Monday, September 16, 2019

Prufrock in Progress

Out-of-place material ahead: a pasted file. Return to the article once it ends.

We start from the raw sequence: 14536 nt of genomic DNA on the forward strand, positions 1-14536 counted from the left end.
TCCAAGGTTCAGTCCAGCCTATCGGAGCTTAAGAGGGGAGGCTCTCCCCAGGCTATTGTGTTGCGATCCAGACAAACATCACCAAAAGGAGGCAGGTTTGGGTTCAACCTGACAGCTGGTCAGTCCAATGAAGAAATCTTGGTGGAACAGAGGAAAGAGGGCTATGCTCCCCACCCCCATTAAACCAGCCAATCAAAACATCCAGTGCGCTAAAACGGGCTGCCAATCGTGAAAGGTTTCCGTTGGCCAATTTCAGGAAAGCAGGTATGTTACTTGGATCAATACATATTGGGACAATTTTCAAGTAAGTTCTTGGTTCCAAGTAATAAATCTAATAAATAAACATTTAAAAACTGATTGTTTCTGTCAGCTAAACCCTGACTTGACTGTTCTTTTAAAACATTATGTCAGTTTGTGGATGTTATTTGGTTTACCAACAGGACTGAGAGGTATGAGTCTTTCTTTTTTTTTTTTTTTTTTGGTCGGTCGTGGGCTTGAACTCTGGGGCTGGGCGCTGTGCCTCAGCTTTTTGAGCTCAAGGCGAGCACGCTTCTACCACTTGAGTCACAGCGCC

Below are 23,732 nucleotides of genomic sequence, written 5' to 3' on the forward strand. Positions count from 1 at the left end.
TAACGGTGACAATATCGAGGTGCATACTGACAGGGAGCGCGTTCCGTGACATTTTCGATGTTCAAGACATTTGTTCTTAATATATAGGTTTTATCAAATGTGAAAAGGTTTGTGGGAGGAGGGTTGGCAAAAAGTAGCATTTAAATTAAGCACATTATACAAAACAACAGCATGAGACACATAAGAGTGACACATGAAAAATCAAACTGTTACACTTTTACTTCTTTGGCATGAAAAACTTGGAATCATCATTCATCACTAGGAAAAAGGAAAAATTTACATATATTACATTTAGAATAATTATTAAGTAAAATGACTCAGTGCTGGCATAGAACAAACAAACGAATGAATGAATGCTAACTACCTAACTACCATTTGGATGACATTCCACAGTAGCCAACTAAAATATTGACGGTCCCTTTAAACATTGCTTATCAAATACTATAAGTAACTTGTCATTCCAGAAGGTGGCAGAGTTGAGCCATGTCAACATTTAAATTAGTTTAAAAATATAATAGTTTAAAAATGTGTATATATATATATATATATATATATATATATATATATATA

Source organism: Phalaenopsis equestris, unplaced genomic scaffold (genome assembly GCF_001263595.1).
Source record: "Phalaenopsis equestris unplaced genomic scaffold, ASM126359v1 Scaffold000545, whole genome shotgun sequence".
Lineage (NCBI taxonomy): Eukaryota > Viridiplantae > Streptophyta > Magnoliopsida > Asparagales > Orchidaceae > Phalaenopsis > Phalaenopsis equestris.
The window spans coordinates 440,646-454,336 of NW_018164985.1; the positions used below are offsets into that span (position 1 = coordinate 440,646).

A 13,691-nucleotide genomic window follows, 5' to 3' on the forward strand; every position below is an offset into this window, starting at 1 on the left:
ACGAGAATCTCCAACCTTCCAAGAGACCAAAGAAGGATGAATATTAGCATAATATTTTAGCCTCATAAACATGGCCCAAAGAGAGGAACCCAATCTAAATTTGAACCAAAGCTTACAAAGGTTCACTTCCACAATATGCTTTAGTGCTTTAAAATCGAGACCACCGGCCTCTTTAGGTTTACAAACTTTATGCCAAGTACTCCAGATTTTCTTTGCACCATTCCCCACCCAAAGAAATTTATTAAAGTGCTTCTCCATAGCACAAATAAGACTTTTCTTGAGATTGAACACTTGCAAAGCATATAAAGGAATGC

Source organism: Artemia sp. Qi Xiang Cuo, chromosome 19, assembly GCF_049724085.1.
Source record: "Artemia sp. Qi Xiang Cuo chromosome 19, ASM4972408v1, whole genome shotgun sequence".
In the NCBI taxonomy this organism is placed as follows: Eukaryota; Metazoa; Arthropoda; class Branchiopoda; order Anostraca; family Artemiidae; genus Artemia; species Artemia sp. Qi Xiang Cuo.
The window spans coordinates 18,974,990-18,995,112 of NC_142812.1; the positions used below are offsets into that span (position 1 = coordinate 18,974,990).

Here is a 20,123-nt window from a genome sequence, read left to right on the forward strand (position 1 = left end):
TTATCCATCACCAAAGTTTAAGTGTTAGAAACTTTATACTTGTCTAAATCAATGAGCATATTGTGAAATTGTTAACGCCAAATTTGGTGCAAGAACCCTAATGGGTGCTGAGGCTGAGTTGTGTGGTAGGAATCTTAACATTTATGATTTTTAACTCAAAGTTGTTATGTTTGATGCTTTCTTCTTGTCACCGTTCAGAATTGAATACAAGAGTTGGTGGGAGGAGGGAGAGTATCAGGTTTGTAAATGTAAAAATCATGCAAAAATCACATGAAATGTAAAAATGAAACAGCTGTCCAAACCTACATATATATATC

Prufrock in Progress In A Love Song of J. Alfred Prufrock by T. S. Eliot, the main character, J. Alfred Prufrock battles with his identification in the world. T. S. Eliot comprises this character with traits that any human being can relate to, like fear and desire, while ironically depicting the character as a monster. This dueling monster lives within Prufrock. His desire to be accepted is bogged down by his unworthy self-esteem because of his lack of human relationships. Prufrock is a relatable character at best, but his self-image ruins his potential of connecting with other people.Some scholars believe that Prufrock is yearning for a long lost lover throughout his love song, but most evidence shows that he is in confliction with himself. Sistani writes Internal Anxieties and Conflicts in The LOVE SONG of J. ALFRED PRUFROCK and states that Prufrock is searching for a female lover in his expression of A Love Song. Sistani believes that J. Alfred is experiencing internal conflict ab out a love source and the need of comfort through a relationship with another woman. This interpretation poses irony continuously established throughout the poem because Prufrock does not even love himself.Sistani explains this insecurity by analyzing, â€Å"The article concludes that the male character’s anxieties and conflicts are all the results of a past unsatisfactory mothering situation during his childhood,† (Sistani 478). This accusation is made from empty evidence that he desires a woman’s affection simply because he did not ever have it. This shows that J. Alfred Prufrock is in a habitual pattern of looking for love in all the wrong places. This interpretation by Sistani suggests that J. Alfred is speaking out in the desire for a loving partner.Sadly, Prufrock’s relationship with his mother was disappointing and unfulfilling, therefore; he longs for someone to fill this place. Unfortunately, his lack of love and acceptance for himself disables h im from relating and loving or even accepting others. Prufrock speaks of attending a party in which none of the women are good enough for him. He talks of their skirts hitting the floor and is infatuated by the women, but then ironically changes his viewpoint stating, And I have known the eyes already, known them all- The eyes that fix you in a ormulated phase, And when I am formulated, Sprawling on a pin, When I am pinned and wriggling on the wall, Then how should I begin? (Gwynn 623). Prufrock is explaining how women prevent him from being his true self. How the presence of them makes him feel like an insect being pinned on the wall; examined and preserved for humans to review and criticize. He deems the question of how to begin the expression of self when all women seem to want is a fixed idea of what a man should be, and that is not what J.Alfred is. Sistani evaluates â€Å"As a dependent character with not good enough mothering, Prufrock, like a child, is always willing to att ach to an external loved object to achieve support and gratification. This need for attachment, to relate to the desired object is constant in Prufrock,† (Sistani 481). The poem in itself is a projection of how Prufrock views himself in comparison to how the reader or another person would view him. He projects only what he wants to be known, and leaves the rest as mystery.He purposefully reveals only what he is comfortable revealing, which will never lead to a sustainable relationship. Sistani concludes in her article, â€Å"Prufrock, with unresolved internal conflicts and anxieties still dreams of the women to attach to in order to fulfill the need for security and comfort,† (Sistani 481). This analysis believes that Prufrock himself feels he will not be able to fully express himself or be accepted without a female partner to lovingly accept him first. Unfortunately and ironically, the cycle persists because J.Alfred Prufrock does not ever have the epiphany that his en tire misery is derived from his lack of confidence and love for himself, not from a lack of an external object or person. On the other hand, Human Voices in Silent Seas: A Reading on Eliot’s Love Song by Videnov uses a psychoanalytic approach to interpret the poem sang by J. Alfred Prufrock. She expands on his internal conflict of worthiness. Throughout the poem, Prufrock battles with the public and private sides of himself, and whether his thoughts and feelings are worthy of expression.Videnov explains this contrast in character by stating, â€Å"Through jarring and easy transitions, Eliot contrasts the privacy of observation, insight, and dream with the social functioning of man, his appraisal by others, and his appraisal of himself as reflected in â€Å"the eyes† (55), thoughts, and words of others. † (Videnov, Valentin A. , 126). Videnov also analyzes the internal and external influences on J. Alfred Prufrock’s psyche. The internal conflict that J. Al fred Prufrock exhibits throughout his love song is evident in his lack of self-confidence that leads to a feeling of disconnection with the human population.On one hand, Prufrock expresses the desire to cultivate a relationship with the external world, or a lover; yet on the other hand, he lets his insecurities define him and refuses to let himself engage in relationships with other people. Videnov explains this by describing Prufrock’s quest, â€Å"a quest for belonging, the examination of which could yield the message of the poem and the ultimately optimistic idea of love, as the title suggests, lurking behind the apparently tragic finale,† (Videnov, Valentin A. , 126).This statement establishes the irony in the desire to fulfill a journey of love, yet the inevitable misery Prufrock lives. The psychoanalytical dynamic of the ego and the true self is brought through in Prufrock’s character. T. S. Eliot repeatedly uses the pronouns, â€Å"you and I,† to d escribe this relationship of the ego and true self that Prufrock experiences. In the interpretation of Human Voices in Silent Seas: A Reading on Eliot’s Love Song, Videnov declares that these two entities are both representative of J. Alfred Prufrock himself. â€Å"You† represents the public face of Alfred J.Prufrock, the ego; and â€Å"I† represents the true self, the self that wants to be expressed but is prevented by Prufrock’s fear and insecurity. The opposing characters within Prufrock are further extended through the symbols of afternoon and evening. The imagery of afternoon is a representation of the light, the desire to express, and the need for connection. The evening represents a darkness, or comfort in the habitual pattern of the introverted mind and it’s self-destructive thoughts. Prufrock expresses his mental state when he says, ‘the evening sleeps so peacefully. † (Gwynn 624) In saying this, Prufrock is confirming within h imself his comfort in the thought pattern of darkness. This leads him to question, â€Å"Would it have been worthwhile? † (Gwynn 625), referring to the desired human connection he wants deep down. He truly believes that expression of the self and what he, as an individual has to say and share, are not going to be accepted by others. Because of his fear of expression, the singer sings a song of love, but predominately and more ironically, a song of sadness. He has continued his pattern of introversion to such an extreme that he suffers from continual loneliness and disassociation.He proves this dissociation when he ends the poem with an insight of his fantasy world of mermaids where he retreats, when he is lonely. He looks upon the beautiful creatures in awe of their unifying world; yet won’t even allow himself to be happy in his fantasy. He states this saying, â€Å"I do not think that they will sing to me,† (Gwynn 625). This prevents him from dreaming himself t o a healthy and loving relationship with himself, or anyone else. The lines â€Å"let us go† (Gwynn 622) used repeatedly are incredibly significant in this poem. Us† being the internal representation of the two conflicting sides that exist within Prufrock, as he yearns for release of this horrible cycle. What J. Alfred Prufrock does not understand is that every individual goes through this experience of questioning self worth. The underlying ironic theme of this poem is the relation of the reader to Prufrock himself. This is a cry of the main character to emerge from the inner seclusion that he feels – a bonding of the afternoon and evening, the light and dark, inner and outer; a battle for the merging of duality to become a union.In â€Å"an overwhelming question† in The Love Song of J. Alfred Prufrock by Xue, the main question that J. Alfred Prufrock is consistently in conflict with is whether or not to reveal his true self. Prufrock’s dueling cha racter is established through the language of the poem. The internal conflict of Prufrock is addressed through repetitive language. â€Å"Prufrock is trying to express some deeper philosophical insight or disillusionment with society, but fears rejection. † (Xue 79). This fear causes his misery. Prufrock’s character is dominated by his uncertainty.The repetition of the lines, â€Å"there will be time,† (Gwynn 622) pose irony in the poem. Prufrock is hopeful that he will be able to truly open up to the world in time, yet currently; he is perpetuating his cycle of loneliness by assuming that these desires will naturally unfold without regarded effort. Xue states this in saying, â€Å"The phrase ‘There will be time,’ repeated five times between lines 23 and 36, represents his hesitation and delay, in order to conceal his inner anxiety to the world,† (Xue 80).Essentially, Prufrock is only happy when he is alone with his thoughts because there are no external influences to judge him, yet this is also his cause of misery. Irony is also addressed in the â€Å"you and I† (Gwynn 621) characterization of Prufrock. Xue states the psychoanalytical interpretation of these pronouns, â€Å"In the poem, Prufrock is divided in two selves. One is persuading Prufrock to ask the ‘overwhelming question’, while the other is trying to prevent it,† (Xue 82). Prufrock’s soul really desires is the opposite of what it endures. At the root of his inability to express is his insecurity.Prufrock asks, â€Å"Do I dare Disturb the Universe? † (Gywnn 623) which is direct evidence that Prufrock has serious lack of self-confidence. J. Alfred directly articulates his anxiety about interaction by describing his unappealing physical attributes. He quivers in the thought, â€Å"With a bald spot in the middle of my hair- ‘They will say: ‘How his hair is growing thin! ’† (Gwynn 623). This state ment is directly in connection with Prufrock’s physical insecurity, as well as his emotional insecurity because of his self-image. He uses this as an excuse for his anti-social behavior.He manifests this negative expression of self by bolding stating that if he were to share with another he would, â€Å"Die with a dying fall,† (Gywnn 623). This self-conscious attitude and fear of being mocked for this truth is the entire reason for J. Alfred Prufrock’s cyclical misery. He does not love himself; therefore, he cannot find or receive or the love of another. If he never learns to share his truth, he will never understand the beauty of human connection. The reality of how much Prufrock shares about himself is shown in the line, â€Å"To prepare to meet the faces that you meet; to murder to create,† (Gwynn 622).The real self or â€Å"I†, as Videnov described in Human Voices in Silent Seas, is lost or â€Å"murdered† in society to â€Å"createâ₠¬  a false self or alter ego that functions in society. Another line stating this ego-oriented society and repeating the symbol of darkness reads, â€Å"the evening spread out against the sky,† (Gwynn 622) which refers to the apparent darkness of all humans all hidden under the masks of ego. Yet, if J. Alfred Prufrock understands this is a battle of every individual, he would be able to relate. In conclusion, it is J. Alfred Prufrock’s choice to live in misery.If he were open to see himself as a mirror image of others he would realize that every individual has insecurities of their own. Therefore, I agree with scholars Videnov and Xue in the psychoanalytical approach to J. Alfred Prufrock battling with his own ego versus the exploration and expression of his true self. If he deemed himself worthy of external expression then he would finally be able to share in love with himself and in turn, the rest of humanity. Works Cited Gwynn, R. S. Literature: A Pocket Anthology. 5th. New York: Pearson Education, Inc. , 2012. 21-625. Print. Videnov, Valentin A. â€Å"Human Voices In Silent Seas: A Reading Of Eliot's Love Song. † Explicator 67. 2 (2009): 126-130. Academic Search Complete. Web. 10 Nov. 2012. Sistani, Roohollah Reesi. â€Å"Internal Anxieties And Conflicts In â€Å"The LOVE SONG Of J. ALFRED PRUFROCK. † European Journal Of Social Science 17. 4 (2010): 478-489. Academic Search Complete. Web. 27 Nov. 2012. Xue, Haiqin. â€Å"On â€Å"An Overwhelming Question'† In The Love Song Of J. Alfred Prufrock. † Canadian Social Science 5. 2 (2009): 79-82. Academic Search Complete. Web. 10 Nov. 2012.